Believe me, I am not trying to ooga-booga anyone into making arrangements with me or anyone else. But I know what can happen if you are caught operating a vehicle you are not properly licensed or qualified for, and I don't want to see anyone have their fun spoiled by that right off the bat before they even get their new purchase home, especially when it can mean jail, huge fines and a lawsuit if there is an accident.

It's certainly not about whether I can make a few bucks doing so. I ask next to nothing for my time if asked, you can ask caplansail and Mandinee1, whom my knowledge saved an expensive engine rebuild. I am even willing to teach on delivery if the new owner has obtained a Class B learner's permit with the proper endorsements. The learner's permit isn't much to obtain, it's the actual license that takes more work. And with any luck, you can get the title changed before really needing to use it.
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Old 11-17-2020, 08:03 AM   #12
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Quote:
Originally Posted by CHEESE_WAGON View Post
Incorrect.

As I said earlier...

16+ passengers = Class C minimum
26,001+ GVWR = Class B minimum

End of story. Either of these conditions are a commercial motor vehicle and require the appropriate CDL to drive until the vehicle's title classification is changed, regardless of purpose.

Removing the stop signs / arms / school bus markings simply eliminates the need for the S endorsement. That's it. It does not eliminate the need for the proper class license (B or C, as necessary). And until the seats are removed, the vehicle is inspected by qualified personnel and the title's classification is changed from 'BUS' to something else -- it is still a BUS, subject to whatever licensing and endorsement requirements apply to its passenger capacity and / or GVWR.

Bottom line -- the only buses you can legally drive home without a CDL prior to title reclassification as 'RV' or 'MOTORHOME' are:

Less than 16 passengers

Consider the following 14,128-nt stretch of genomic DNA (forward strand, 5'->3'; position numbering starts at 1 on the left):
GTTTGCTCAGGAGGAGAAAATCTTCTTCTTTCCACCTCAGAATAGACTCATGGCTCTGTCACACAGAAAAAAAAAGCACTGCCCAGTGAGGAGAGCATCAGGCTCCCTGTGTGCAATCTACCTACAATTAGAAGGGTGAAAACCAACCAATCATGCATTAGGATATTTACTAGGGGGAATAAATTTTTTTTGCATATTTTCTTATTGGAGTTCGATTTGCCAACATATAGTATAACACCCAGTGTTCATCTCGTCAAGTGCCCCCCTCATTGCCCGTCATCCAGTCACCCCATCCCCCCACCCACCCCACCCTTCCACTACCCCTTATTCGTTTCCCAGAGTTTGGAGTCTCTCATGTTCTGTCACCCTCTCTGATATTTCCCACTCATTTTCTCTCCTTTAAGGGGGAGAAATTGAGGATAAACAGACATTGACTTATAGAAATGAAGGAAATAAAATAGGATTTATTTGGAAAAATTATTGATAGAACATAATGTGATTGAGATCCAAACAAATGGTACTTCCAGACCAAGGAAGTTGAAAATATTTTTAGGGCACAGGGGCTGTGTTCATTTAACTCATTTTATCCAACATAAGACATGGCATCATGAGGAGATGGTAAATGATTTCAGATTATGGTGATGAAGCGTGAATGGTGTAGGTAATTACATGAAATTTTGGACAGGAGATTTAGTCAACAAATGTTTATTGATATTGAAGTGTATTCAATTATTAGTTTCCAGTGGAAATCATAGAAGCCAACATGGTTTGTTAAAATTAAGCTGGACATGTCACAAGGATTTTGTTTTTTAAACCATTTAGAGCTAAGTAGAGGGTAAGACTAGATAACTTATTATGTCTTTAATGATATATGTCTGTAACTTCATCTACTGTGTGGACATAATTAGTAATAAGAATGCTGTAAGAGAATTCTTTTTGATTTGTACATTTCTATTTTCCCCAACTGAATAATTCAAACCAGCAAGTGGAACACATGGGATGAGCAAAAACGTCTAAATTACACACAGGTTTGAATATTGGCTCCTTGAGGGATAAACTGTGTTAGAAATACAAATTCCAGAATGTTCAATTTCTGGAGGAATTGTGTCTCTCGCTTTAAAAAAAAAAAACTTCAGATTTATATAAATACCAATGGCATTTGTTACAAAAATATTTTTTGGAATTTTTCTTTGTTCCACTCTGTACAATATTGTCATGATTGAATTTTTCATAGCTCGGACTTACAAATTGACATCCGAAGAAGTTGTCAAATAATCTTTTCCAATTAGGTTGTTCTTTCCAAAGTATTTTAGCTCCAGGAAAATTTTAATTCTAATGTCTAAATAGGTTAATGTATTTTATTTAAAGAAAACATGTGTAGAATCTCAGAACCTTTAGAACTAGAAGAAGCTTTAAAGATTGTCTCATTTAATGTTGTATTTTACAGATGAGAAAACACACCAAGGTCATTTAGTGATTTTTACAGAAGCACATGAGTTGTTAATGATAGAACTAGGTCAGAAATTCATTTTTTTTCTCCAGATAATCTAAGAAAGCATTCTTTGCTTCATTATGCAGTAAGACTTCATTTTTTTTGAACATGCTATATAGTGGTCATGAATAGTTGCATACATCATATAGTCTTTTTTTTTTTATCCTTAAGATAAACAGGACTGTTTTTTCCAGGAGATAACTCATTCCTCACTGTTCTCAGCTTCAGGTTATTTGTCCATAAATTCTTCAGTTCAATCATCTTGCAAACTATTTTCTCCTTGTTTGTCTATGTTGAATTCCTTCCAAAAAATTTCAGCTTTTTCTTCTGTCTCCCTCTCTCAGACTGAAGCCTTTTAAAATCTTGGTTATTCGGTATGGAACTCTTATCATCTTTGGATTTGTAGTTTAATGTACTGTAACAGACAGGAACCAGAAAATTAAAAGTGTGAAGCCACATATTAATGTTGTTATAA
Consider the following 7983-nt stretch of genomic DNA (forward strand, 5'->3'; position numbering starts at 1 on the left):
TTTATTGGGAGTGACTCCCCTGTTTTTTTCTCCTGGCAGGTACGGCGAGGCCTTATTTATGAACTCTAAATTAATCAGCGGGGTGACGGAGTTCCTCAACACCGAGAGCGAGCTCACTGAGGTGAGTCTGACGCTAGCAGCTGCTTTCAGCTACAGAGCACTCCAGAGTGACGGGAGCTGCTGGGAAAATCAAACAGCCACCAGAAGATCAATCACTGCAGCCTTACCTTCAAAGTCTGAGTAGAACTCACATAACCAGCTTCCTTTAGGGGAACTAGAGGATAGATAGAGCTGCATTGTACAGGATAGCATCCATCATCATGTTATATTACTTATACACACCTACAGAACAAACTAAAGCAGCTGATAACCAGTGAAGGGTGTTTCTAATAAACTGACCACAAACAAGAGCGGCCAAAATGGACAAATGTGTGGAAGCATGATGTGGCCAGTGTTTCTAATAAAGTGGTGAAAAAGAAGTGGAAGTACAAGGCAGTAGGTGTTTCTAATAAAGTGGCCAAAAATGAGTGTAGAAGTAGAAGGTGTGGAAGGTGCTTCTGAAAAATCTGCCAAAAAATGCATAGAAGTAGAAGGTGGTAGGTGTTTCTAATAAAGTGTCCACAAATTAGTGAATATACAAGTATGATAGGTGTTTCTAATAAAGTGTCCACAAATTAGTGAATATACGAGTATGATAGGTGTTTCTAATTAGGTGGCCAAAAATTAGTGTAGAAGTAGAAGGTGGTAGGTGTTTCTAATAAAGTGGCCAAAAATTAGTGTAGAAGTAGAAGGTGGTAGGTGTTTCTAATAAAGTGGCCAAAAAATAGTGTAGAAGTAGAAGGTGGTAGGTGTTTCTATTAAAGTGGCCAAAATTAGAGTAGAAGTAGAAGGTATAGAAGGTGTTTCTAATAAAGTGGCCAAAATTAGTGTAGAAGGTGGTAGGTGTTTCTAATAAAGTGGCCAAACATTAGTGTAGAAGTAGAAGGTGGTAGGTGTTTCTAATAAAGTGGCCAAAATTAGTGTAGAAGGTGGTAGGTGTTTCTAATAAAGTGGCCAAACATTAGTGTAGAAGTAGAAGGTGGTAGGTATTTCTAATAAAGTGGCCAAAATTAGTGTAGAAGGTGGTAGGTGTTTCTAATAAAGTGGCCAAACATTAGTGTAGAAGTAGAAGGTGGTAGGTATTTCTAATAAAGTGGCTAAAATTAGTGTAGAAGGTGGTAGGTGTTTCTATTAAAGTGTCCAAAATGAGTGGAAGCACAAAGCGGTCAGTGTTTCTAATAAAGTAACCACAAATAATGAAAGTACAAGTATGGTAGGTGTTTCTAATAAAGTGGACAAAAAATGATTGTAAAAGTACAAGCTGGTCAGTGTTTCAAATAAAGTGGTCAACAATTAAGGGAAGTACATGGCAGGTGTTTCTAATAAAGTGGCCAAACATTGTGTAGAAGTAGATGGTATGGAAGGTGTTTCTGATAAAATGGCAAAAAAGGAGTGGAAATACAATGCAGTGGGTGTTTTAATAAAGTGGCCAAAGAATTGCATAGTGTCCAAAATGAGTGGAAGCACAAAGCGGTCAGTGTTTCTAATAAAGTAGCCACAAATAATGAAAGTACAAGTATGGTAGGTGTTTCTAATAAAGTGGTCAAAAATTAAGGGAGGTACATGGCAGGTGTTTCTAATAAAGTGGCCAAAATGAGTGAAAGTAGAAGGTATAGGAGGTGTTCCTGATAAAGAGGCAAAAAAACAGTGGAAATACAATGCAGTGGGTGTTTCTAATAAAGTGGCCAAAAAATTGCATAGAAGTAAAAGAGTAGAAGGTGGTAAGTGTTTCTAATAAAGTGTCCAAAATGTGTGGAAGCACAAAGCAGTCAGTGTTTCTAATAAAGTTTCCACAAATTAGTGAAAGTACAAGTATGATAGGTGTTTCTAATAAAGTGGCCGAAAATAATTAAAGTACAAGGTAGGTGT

Less than 26,001 GVWR
Hydraulic brakes

Which means a 28-foot Freightliner shorty with air brakes, a GVWR of 28,000 lbs, a rated capacity of 32-36 and a manual transmission not only requires a Class B with air brake and P endorsements, it also requires that the driver be certified for a manual transmission (there is a restriction for auto-shift only - be it automated manual or a true automatic).

This also means that a 14-passenger 4-window with a 12,000-lb GVWR and hydraulic brakes would require none of the above, just a regular driver's license. I know it's confusing, but the rules are that a CDL is required if the vehicle seats over 16 passengers and / or exceeds 26,000 lbs GVWR. Any cop that knows the law here will tell you that, regardless of whether you're using it for commercial purposes.

Don't take my word for it, ask a Commercial Motor Vehicle Enforcement Officer or state trooper so certified. Better yet, drive one without the markings that still has its seats into an inspection station without a CDL and see what happens.

Believe me, I am not trying to ooga-booga anyone into making arrangements with me or anyone else. But I know what can happen if you are caught operating a vehicle you are not properly licensed or qualified for, and I don't want to see anyone have their fun spoiled by that right off the bat before they even get their new purchase home, especially when it can mean jail, huge fines and a lawsuit if there is an accident.

It's certainly not about whether I can make a few bucks doing so. I ask next to nothing for my time if asked, you can ask caplansail and Mandinee1, whom my knowledge saved an expensive engine rebuild. I am even willing to teach on delivery if the new owner has obtained a Class B learner's permit with the proper endorsements. The learner's permit isn't much to obtain, it's the actual license that takes more work. And with any luck, you can get the title changed before really needing to use it.

Never had an issue stuffing a NOT FOR HIRE, PERSONAL COACH sign in the window.. even had police officers talk to me and even a DOT officer on various trips.. never had one question whether i had a CDL or not.. you arent using for any commercial purpose.. the DMV in ohio has repeatedly told me if its not for commercial use CDL / DOT # isnt required.
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Old 11-17-2020, 08:07 AM   #13
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Never had an issue stuffing a NOT FOR HIRE, PERSONAL COACH sign in the window.. even had police officers talk to me and even a DOT officer on various trips.. never had one question whether i had a CDL or not.. you arent using for any commercial purpose.. the DMV in ohio has repeatedly told me if its not for commercial use CDL / DOT # isnt required.
That's because they CHOOSE not to give you a problem. It does not mean by any stretch of the imagination that they can't. The law SAYS they can.

G'head... Take a 77-passenger with air brakes that still has its seats and hasn't been reclassified through a weigh / inspection station, without a CDL. See what happens. You might get lucky. And then again, you might get an academy-fresh recruit with a hard-on, a Barney Fife complex, and something to prove with a quota to meet. God help you if any out-of-service violations are found.
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Old 11-17-2020, 08:11 AM   #14
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Quote:
Originally Posted by CHEESE_WAGON View Post